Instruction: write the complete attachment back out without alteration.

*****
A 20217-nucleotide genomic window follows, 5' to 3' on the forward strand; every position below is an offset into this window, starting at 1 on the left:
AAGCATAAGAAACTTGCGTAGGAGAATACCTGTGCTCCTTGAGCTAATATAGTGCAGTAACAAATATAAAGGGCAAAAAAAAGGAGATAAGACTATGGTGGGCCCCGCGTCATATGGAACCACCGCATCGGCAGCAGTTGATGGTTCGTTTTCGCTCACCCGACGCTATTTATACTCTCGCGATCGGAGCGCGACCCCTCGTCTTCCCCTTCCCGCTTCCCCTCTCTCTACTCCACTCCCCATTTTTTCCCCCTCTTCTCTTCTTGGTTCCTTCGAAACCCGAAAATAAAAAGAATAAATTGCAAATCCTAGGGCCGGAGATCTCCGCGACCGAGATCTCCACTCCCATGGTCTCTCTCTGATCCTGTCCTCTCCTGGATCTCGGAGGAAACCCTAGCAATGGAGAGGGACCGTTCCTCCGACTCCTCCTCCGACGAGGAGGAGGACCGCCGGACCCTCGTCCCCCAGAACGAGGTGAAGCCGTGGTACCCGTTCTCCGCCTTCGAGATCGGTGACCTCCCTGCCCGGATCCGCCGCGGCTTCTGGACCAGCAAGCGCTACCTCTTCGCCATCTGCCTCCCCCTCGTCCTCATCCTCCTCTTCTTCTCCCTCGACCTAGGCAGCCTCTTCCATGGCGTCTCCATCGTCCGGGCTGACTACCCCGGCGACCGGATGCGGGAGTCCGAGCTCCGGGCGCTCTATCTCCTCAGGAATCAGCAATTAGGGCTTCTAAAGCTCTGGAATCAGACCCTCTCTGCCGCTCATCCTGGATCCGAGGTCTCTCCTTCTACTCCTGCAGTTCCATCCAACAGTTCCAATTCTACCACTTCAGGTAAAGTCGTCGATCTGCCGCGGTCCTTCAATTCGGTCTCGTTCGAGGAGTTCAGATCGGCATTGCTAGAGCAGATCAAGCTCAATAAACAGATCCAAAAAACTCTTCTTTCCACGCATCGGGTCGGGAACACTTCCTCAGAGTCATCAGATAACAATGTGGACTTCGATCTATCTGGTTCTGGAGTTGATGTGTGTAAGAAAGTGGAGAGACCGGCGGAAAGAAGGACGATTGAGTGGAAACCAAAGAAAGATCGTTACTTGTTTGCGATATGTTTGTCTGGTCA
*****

A 20217-nucleotide genomic window follows, 5' to 3' on the forward strand; every position below is an offset into this window, starting at 1 on the left:
AAGCATAAGAAACTTGCGTAGGAGAATACCTGTGCTCCTTGAGCTAATATAGTGCAGTAACAAATATAAAGGGCAAAAAAAAGGAGATAAGACTATGGTGGGCCCCGCGTCATATGGAACCACCGCATCGGCAGCAGTTGATGGTTCGTTTTCGCTCACCCGACGCTATTTATACTCTCGCGATCGGAGCGCGACCCCTCGTCTTCCCCTTCCCGCTTCCCCTCTCTCTACTCCACTCCCCATTTTTTCCCCCTCTTCTCTTCTTGGTTCCTTCGAAACCCGAAAATAAAAAGAATAAATTGCAAATCCTAGGGCCGGAGATCTCCGCGACCGAGATCTCCACTCCCATGGTCTCTCTCTGATCCTGTCCTCTCCTGGATCTCGGAGGAAACCCTAGCAATGGAGAGGGACCGTTCCTCCGACTCCTCCTCCGACGAGGAGGAGGACCGCCGGACCCTCGTCCCCCAGAACGAGGTGAAGCCGTGGTACCCGTTCTCCGCCTTCGAGATCGGTGACCTCCCTGCCCGGATCCGCCGCGGCTTCTGGACCAGCAAGCGCTACCTCTTCGCCATCTGCCTCCCCCTCGTCCTCATCCTCCTCTTCTTCTCCCTCGACCTAGGCAGCCTCTTCCATGGCGTCTCCATCGTCCGGGCTGACTACCCCGGCGACCGGATGCGGGAGTCCGAGCTCCGGGCGCTCTATCTCCTCAGGAATCAGCAATTAGGGCTTCTAAAGCTCTGGAATCAGACCCTCTCTGCCGCTCATCCTGGATCCGAGGTCTCTCCTTCTACTCCTGCAGTTCCATCCAACAGTTCCAATTCTACCACTTCAGGTAAAGTCGTCGATCTGCCGCGGTCCTTCAATTCGGTCTCGTTCGAGGAGTTCAGATCGGCATTGCTAGAGCAGATCAAGCTCAATAAACAGATCCAAAAAACTCTTCTTTCCACGCATCGGGTCGGGAACACTTCCTCAGAGTCATCAGATAACAATGTGGACTTCGATCTATCTGGTTCTGGAGTTGATGTGTGTAAGAAAGTGGAGAGACCGGCGGAAAGAAGGACGATTGAGTGGAAACCAAAGAAAGATCGTTACTTGTTTGCGATATGTTTGTCTGGTCA